PH gov't to UN: Stop weaponizing, politicizing human rights

ABS-CBN News

Posted at Oct 16 2020 03:04 AM

A policeman outside Manila's city hall, Philippines, Thursday, May 28, 2020, as the capital observes community quarantine to avoid the spread of the new coronavirus. Rights advocates said cases of human abuse rose during the lockdown. Aaron Favila, AP Photo/File

MANILA - The Philippines called for an end to the "weaponization and politically motivated use of human rights," amid continuous calls of activists and experts to investigate the current administration's alleged abuses.

The Department of Foreign Affairs said in a statement Thursday that Ambassador Enrique Manalo, Philippine Permanent Representative to the United Nations, called for multilateral cooperation and genuine dialogue for promotion and protection of human rights during the Third Committee of the General Assembly in its opening session on Oct. 5.

“We seek to ensure a safe and secure environment where human rights and fundamental freedoms are enjoyed by every Filipino, free from crime and the evil of illegal drugs,” Manalo told other delegates in the UN.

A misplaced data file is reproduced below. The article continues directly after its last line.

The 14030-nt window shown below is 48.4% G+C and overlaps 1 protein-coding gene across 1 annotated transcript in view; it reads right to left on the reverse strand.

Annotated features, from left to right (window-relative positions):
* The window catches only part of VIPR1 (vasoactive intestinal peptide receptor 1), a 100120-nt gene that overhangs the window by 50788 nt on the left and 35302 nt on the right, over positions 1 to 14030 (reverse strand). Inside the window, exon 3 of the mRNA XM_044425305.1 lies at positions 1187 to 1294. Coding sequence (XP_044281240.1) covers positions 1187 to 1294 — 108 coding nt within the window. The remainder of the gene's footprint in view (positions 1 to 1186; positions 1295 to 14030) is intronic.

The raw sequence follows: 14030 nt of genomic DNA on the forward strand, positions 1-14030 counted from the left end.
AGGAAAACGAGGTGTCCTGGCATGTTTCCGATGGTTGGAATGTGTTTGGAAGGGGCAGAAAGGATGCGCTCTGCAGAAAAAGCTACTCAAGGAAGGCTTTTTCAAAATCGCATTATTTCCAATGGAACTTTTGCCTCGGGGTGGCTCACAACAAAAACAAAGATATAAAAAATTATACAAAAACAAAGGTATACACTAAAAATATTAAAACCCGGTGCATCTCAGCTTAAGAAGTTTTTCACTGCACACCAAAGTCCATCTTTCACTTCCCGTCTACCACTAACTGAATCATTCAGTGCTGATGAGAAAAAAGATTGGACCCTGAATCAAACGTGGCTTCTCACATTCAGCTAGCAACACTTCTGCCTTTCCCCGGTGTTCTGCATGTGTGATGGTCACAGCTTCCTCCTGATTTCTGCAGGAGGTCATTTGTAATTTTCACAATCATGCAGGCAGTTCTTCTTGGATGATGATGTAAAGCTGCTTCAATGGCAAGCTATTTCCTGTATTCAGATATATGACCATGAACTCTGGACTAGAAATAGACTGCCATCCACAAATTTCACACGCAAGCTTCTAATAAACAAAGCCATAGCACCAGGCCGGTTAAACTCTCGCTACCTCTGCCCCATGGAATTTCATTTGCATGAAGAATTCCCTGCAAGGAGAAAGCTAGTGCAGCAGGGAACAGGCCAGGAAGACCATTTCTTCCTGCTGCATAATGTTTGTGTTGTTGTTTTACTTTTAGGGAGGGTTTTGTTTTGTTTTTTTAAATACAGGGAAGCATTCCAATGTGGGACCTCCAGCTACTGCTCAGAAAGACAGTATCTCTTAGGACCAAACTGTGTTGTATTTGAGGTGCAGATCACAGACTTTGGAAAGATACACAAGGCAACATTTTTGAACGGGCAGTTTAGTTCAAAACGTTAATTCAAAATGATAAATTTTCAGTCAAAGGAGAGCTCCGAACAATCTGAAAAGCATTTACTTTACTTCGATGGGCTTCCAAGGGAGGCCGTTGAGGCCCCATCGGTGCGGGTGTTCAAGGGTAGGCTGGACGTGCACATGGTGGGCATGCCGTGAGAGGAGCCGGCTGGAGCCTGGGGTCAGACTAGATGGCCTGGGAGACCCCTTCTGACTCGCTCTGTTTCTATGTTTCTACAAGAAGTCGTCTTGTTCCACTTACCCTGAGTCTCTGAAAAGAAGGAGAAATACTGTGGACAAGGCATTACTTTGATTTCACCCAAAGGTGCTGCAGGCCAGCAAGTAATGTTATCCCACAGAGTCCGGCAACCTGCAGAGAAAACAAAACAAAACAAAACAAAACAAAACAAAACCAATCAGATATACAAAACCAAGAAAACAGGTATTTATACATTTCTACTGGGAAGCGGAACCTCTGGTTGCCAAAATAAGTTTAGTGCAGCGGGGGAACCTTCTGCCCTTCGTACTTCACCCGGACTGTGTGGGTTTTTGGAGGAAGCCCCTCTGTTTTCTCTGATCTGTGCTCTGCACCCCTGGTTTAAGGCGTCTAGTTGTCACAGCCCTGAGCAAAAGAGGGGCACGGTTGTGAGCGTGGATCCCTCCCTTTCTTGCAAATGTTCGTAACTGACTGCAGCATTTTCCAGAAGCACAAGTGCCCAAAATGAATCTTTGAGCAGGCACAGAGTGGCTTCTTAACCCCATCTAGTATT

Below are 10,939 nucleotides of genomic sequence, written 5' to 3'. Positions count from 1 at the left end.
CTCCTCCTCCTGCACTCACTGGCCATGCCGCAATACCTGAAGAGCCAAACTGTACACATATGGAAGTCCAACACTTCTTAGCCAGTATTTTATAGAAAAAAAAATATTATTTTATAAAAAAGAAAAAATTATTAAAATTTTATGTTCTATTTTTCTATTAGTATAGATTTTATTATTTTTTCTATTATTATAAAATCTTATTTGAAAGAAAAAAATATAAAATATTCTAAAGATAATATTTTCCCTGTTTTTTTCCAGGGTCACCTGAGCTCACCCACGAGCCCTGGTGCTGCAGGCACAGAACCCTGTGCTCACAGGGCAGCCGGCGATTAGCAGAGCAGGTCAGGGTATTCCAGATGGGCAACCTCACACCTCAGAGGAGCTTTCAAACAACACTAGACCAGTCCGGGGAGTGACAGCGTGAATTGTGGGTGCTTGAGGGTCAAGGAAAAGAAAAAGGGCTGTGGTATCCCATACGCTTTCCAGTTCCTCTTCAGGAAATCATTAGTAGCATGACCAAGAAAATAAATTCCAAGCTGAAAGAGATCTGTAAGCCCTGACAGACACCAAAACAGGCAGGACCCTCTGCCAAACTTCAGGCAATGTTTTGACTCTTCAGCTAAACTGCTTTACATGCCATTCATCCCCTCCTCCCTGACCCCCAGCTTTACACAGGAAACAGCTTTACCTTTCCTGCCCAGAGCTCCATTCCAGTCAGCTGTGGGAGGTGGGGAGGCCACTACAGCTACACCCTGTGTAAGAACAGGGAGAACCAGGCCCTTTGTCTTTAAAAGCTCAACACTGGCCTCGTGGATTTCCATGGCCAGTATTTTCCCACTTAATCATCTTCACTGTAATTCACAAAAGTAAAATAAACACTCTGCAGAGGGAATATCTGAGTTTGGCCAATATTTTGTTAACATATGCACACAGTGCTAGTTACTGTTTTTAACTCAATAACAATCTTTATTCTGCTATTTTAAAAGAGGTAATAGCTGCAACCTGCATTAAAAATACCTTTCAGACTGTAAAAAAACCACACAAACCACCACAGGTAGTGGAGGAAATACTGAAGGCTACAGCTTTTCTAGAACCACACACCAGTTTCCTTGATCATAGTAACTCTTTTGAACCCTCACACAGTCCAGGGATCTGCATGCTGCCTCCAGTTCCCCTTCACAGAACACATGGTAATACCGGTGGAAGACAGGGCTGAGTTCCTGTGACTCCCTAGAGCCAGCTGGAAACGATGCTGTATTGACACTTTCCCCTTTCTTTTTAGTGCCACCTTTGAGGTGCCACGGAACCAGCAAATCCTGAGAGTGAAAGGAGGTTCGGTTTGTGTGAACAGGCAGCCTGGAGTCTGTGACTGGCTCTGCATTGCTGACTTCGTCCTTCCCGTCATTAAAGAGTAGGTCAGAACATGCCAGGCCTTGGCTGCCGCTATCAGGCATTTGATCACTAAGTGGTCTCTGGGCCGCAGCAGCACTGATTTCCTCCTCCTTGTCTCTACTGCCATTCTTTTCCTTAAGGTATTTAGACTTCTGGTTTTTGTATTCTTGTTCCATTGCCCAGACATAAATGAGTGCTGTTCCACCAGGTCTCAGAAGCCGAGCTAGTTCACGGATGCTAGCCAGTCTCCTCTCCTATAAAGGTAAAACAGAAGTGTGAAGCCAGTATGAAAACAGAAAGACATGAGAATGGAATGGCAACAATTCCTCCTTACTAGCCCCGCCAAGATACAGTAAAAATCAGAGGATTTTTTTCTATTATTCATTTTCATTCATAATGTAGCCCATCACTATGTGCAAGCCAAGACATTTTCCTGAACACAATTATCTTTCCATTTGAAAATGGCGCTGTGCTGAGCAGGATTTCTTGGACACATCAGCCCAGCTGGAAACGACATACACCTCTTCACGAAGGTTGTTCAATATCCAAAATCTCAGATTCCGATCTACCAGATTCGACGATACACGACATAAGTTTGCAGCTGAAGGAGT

The United Nations Human Rights Council earlier adopted a resolution that would provide technical cooperation and capacity-building for promotion and protection of human rights in the Philippines, which rights groups say falls short of launching an independent international probe into the human rights situation in the country.

The resolution, co-sponsored by the Philippines and other countries, requested the Office of the High Commissioner on Human Rights to provide technical assistance and capacity-building for “domestic investigative and accountability measures, data gathering on alleged police violations, civic space and engagement with civil society and the Commission on Human Rights, national mechanism for reporting and follow-up, counter-terrorism legislation and human rights-based approaches to drug control.”

Rights groups who had been lobbying for an impartial, independent international probe since President Rodrigo Duterte's drug war began, said the resolution does not provide meaningful actions. Amnesty International called the resolution a “missed chance” for seeking justice.

The Duterte government has repeatedly said it upheld human rights, despite concerns raised by several groups both in the country and abroad over alleged abuses.